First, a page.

Document Type


Date of Degree

Fall 2017

Access Restrictions

Access restricted until 01/31/2020

Degree Name

MS (Master of Science)

Degree In


First Advisor

Smolikove, Sarit

First Committee Member

Smolikove, Sarit

Second Committee Member

Phillips, Bryan

Third Committee Member

Malkova, Anna


The synaptonemal complex is a complex of proteins that connect homologous chromosomes, allowing genetic recombination to occur during meiosis in C. elegans. It is made up of lateral element proteins that assemble along each pair of sister chromatids and central region proteins that extend from, and join, each homolog. Here we aimed at understanding how synaptonemal complex activity is regulated through the study of nuclear import and isoform of its structural protein SYP-2. AKIR-1 is a protein with a previously identified meiotic role in the unloading of the Synaptonemal Complex (SC) Central Region (CR) proteins from the short arms of bivalent chromosomes exiting diakinesis. A Yeast-2-hybrid (Y2H) screen for additional proteins that interact with AKIR-1 found a potential interaction with the α-importin IMA-2. The efficient transfer of proteins from the cytoplasm into a meiotic nucleus in C. elegans is dependent on the activity of α- and β-importins. The α-importins associate to both cargo proteins and β-importins forming a complex that transits into the nucleus. Once inside the nucleus, the complex is disassembled and the importin complex is cycled back into the cytoplasm for reuse. Based on this, a double AKIR-1 and IMA-2 mutant was created to determine what role this interaction has in C. elegans meiosis. We found the first evidence of a role for AKIR-1 in the meiotic nuclear import and chromatin loading of meiotic cohesin complex proteins. We identified a meiotic phenotype in the double mutant akir-1(gk528);ima-2(ok256) that was not apparent in either of the akir-1(gk528) or ima-2(ok256) single mutants in which neither the cohesin REC-8 or the lateral element protein HTP-3 did not associate with chromatin normally, instead forming aggregates with which the central region SYP proteins co-localized. Additionally, we found that the pairing center protein HIM-8 was not being efficiently transported into the nucleus, localizing to the nuclear envelope instead of chromatin, as well as in cytoplasmic poly complexes (PCs). This loss of efficient import and localization resulted in morphological changes in the gonad as well. The gonad of akir-1;ima-2 contained significantly fewer nuclei and did not have a transition zone. We saw an increase in recombination intermediaries represented by RAD-51 foci, an ssDNA associating protein, in late pachytene. This increase indicated a lack of synapsis and crossover formation.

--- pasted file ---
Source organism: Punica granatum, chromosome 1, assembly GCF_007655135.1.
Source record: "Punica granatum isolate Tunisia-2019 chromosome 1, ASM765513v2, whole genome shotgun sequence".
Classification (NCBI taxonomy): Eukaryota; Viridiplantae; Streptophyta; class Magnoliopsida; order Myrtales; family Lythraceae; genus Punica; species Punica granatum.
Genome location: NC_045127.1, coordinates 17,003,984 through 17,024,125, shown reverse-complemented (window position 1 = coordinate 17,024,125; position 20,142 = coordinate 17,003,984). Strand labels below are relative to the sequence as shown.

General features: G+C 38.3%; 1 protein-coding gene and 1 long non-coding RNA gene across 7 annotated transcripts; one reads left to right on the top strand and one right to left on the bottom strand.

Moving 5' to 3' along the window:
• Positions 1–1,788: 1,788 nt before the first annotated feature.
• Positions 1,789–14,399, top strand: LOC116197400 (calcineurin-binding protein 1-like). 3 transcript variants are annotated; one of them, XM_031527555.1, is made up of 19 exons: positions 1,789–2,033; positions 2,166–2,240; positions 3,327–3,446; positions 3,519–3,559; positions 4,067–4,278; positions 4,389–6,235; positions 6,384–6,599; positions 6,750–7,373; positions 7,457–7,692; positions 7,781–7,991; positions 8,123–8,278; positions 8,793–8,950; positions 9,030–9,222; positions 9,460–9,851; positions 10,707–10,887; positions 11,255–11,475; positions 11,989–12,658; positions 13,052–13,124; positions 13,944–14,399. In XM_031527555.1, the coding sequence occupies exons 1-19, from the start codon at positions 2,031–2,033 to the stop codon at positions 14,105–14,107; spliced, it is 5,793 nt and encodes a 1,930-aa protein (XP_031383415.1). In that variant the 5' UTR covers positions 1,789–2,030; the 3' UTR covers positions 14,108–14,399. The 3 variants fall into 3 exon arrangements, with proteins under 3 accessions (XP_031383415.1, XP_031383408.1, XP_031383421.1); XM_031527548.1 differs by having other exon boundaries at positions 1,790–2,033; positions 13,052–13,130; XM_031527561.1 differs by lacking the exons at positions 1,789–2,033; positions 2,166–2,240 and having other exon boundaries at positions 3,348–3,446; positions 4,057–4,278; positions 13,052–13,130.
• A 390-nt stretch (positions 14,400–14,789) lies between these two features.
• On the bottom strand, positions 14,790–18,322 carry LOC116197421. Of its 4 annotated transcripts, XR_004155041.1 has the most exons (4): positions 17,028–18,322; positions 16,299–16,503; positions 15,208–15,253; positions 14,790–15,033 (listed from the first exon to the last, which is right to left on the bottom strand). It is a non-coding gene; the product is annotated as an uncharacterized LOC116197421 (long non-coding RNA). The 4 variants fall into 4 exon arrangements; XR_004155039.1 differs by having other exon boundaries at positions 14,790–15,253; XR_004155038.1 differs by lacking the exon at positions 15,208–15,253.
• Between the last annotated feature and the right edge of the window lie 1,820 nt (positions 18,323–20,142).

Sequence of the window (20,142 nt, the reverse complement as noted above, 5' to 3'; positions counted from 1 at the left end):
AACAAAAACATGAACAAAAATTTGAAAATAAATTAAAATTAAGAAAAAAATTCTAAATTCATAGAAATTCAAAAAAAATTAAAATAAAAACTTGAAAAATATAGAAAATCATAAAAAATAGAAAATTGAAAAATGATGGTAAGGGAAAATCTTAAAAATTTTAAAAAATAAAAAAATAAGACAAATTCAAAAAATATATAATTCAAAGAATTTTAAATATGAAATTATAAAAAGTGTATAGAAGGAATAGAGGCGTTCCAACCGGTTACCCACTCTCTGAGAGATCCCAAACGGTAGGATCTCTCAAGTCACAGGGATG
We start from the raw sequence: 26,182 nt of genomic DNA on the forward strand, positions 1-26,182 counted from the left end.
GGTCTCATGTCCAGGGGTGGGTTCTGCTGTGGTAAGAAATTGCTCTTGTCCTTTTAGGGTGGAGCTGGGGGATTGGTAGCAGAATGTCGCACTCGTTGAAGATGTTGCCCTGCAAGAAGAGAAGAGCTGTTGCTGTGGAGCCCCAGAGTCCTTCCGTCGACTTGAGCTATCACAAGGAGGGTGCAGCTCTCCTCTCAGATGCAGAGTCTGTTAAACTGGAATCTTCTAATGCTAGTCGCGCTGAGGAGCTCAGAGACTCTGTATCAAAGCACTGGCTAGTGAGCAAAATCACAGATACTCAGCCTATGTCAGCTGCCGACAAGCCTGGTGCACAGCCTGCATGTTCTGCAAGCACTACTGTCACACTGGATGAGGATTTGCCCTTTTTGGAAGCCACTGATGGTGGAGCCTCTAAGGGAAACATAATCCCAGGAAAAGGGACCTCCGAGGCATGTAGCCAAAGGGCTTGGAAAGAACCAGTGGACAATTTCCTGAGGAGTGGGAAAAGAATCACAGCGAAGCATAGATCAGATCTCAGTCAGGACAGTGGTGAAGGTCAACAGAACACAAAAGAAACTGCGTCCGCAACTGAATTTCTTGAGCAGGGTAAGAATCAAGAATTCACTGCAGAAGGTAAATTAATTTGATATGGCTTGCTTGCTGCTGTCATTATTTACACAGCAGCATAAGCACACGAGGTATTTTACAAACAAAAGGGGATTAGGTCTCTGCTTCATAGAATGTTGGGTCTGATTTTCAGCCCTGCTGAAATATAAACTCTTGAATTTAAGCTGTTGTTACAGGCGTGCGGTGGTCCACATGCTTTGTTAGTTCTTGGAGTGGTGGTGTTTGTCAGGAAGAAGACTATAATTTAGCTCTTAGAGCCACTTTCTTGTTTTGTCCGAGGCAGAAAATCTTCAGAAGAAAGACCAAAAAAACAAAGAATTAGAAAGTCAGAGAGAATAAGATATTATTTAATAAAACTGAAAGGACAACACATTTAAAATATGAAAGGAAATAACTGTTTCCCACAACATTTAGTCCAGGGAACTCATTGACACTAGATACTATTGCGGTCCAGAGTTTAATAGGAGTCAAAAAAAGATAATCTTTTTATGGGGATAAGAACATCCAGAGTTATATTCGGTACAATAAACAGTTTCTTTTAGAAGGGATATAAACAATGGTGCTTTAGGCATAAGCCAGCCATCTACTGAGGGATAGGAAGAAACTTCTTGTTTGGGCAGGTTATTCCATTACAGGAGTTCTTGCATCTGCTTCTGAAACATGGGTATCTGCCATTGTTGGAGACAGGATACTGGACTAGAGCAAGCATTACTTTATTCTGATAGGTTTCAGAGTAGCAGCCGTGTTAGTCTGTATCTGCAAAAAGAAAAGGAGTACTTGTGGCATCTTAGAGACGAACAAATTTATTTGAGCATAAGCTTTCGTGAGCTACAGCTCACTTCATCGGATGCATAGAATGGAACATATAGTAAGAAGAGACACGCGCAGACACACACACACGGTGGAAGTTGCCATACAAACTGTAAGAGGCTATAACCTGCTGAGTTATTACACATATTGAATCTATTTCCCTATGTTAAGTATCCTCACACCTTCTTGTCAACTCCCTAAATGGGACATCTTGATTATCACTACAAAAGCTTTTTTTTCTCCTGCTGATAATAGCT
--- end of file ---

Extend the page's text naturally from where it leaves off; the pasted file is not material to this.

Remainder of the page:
We also examined the effect of a hypomorph of syp-2 on the proper assembly of the synaptonemal complex. The hypomorph displayed similar embryonic lethality to that of the syp-2 null mutant. However, unlike the null mutant, the syp-2 hypomorph showed a partial assembly of CR proteins. We also found an increased incidence of recombination intermediaries compared to the syp-2 null mutant, indicating hat DSB repair pathway is altered in this mutant.

Autophagy is a regulator of aging in many organisms, including C. elegans, as well as functioning in the immune response pathway and muscle protein degradation. AKIRIN has been shown to have myriad roles in the soma in other model animals, and can be found in nearly every tissue. It has been shown to coordinate neural development and skeletal muscle differentiation, migration, and repair across multiple species. AKIRIN also acts as a cofactor in chromatin and cytoskeleton remodeling, gene transcription, and mediates interactions between the Twist transcription factor and Brahma. My research found the first evidence for a role of AKIR-1 in autophagosome inhibition after finding a significant increase in autophagosome puncta in the transgenic akir-1(gk529)::mCherry;LGG-1 mutants. We also found increased muscle deterioration and decreased motility in the akir-1(gk528) mutant, suggesting a role for AKIR-1 in actin filament maintenance. To test that association, we created a double mutant with akir-1(gk528);sma-1(ru18), a SMAD protein found in the apical membrane cytoskeleton, and that is required for body elongation in C. elegans. Our research provided evidence of AKIR-1 operating in a parallel pathway to SMA-1 as the double mutant displayed an additive reduction in body length.


xv, 140 pages


Includes bibliographical references (pages 127-140).


Copyright © 2017 Richard Bowman

Available for download on Friday, January 31, 2020

Included in

Biology Commons